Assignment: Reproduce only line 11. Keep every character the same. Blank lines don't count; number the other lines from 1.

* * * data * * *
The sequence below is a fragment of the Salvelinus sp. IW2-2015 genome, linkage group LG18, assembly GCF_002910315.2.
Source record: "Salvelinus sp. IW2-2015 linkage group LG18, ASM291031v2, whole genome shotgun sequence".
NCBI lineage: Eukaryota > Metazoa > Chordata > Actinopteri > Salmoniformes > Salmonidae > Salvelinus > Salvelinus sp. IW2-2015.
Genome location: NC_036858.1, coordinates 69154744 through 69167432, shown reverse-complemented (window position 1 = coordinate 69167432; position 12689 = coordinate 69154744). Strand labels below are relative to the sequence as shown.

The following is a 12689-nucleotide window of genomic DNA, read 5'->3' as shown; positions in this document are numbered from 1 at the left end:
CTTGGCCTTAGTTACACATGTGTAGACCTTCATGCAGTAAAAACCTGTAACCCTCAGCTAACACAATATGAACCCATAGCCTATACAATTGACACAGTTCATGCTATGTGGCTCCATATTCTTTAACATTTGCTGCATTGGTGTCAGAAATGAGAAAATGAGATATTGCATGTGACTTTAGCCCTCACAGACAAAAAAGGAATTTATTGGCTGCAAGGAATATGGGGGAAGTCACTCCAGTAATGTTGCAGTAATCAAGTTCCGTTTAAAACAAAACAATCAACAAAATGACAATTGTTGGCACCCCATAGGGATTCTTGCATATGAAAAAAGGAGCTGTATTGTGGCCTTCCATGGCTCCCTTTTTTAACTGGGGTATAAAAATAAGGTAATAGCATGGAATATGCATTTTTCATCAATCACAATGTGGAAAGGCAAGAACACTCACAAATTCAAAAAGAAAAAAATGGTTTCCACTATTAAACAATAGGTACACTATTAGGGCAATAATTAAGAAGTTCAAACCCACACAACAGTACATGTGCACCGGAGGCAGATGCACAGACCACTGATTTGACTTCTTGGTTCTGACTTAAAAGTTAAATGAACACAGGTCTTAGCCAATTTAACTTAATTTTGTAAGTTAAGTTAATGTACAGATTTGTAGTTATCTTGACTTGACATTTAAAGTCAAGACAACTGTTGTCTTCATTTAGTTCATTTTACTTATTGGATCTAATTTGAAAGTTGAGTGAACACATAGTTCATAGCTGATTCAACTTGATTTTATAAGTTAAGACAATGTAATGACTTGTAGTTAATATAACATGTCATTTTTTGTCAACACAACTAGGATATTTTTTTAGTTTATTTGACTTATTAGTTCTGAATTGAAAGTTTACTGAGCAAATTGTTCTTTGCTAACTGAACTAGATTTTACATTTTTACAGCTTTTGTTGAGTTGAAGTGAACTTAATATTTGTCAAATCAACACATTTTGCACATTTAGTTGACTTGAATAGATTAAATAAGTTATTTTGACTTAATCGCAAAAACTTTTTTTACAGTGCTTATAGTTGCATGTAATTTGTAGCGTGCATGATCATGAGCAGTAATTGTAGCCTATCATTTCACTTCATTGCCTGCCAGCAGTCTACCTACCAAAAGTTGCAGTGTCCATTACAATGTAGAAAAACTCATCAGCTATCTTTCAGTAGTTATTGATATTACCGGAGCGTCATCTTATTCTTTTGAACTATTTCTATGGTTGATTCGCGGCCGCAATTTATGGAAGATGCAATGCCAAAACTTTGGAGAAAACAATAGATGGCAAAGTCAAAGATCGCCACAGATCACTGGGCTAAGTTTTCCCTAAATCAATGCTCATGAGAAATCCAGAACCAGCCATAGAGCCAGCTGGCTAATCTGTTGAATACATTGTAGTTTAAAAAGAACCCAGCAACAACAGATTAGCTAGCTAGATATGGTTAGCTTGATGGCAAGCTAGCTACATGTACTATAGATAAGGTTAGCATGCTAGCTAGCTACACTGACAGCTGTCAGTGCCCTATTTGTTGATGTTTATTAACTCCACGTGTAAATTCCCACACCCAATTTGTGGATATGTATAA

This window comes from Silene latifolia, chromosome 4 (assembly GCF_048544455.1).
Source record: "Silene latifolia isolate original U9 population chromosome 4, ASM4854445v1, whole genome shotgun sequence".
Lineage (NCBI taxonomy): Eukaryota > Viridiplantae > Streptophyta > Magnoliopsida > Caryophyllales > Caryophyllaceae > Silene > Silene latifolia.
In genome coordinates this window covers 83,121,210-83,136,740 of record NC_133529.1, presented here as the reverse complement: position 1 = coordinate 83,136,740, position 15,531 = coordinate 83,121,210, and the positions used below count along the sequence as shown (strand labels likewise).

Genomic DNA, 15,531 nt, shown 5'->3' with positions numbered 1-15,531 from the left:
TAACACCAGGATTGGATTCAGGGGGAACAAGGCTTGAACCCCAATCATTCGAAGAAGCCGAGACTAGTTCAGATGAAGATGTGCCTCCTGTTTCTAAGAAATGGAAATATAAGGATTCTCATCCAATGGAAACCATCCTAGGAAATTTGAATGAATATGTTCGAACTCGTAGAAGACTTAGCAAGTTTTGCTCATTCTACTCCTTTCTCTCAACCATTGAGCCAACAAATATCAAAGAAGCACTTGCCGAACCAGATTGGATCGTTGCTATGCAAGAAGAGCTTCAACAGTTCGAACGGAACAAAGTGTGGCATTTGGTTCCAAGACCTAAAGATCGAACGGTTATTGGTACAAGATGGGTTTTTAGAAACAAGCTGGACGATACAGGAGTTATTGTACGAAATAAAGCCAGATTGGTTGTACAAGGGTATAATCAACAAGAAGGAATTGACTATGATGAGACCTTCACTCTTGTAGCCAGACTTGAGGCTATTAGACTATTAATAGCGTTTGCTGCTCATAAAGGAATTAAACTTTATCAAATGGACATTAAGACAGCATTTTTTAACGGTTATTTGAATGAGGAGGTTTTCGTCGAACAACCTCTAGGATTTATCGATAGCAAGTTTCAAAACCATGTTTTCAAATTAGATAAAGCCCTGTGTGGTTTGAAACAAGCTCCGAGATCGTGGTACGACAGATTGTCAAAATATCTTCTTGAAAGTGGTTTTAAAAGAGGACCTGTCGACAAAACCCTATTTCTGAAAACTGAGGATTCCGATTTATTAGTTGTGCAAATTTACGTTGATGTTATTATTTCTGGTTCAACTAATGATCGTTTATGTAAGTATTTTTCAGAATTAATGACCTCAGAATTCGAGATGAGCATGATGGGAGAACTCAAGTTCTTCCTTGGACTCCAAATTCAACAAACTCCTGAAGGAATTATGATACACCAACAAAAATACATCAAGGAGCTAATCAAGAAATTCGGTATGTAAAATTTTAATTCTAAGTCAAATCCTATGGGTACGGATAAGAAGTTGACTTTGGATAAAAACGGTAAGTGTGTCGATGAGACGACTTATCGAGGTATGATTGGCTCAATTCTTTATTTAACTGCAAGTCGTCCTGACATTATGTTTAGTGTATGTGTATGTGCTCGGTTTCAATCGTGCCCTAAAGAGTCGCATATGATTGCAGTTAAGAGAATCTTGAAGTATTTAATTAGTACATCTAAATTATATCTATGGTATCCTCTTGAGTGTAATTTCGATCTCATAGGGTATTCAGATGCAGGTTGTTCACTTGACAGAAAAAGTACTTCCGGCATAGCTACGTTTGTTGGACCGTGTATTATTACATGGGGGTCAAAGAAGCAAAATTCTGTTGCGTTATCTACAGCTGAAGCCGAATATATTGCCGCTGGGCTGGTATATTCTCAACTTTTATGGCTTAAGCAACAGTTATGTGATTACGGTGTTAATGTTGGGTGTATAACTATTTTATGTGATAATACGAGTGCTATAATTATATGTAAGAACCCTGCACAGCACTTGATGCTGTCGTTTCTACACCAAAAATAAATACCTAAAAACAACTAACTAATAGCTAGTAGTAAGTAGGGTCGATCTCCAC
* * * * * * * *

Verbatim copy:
Genomic DNA, 15,531 nt, shown 5'->3' with positions numbered 1-15,531 from the left: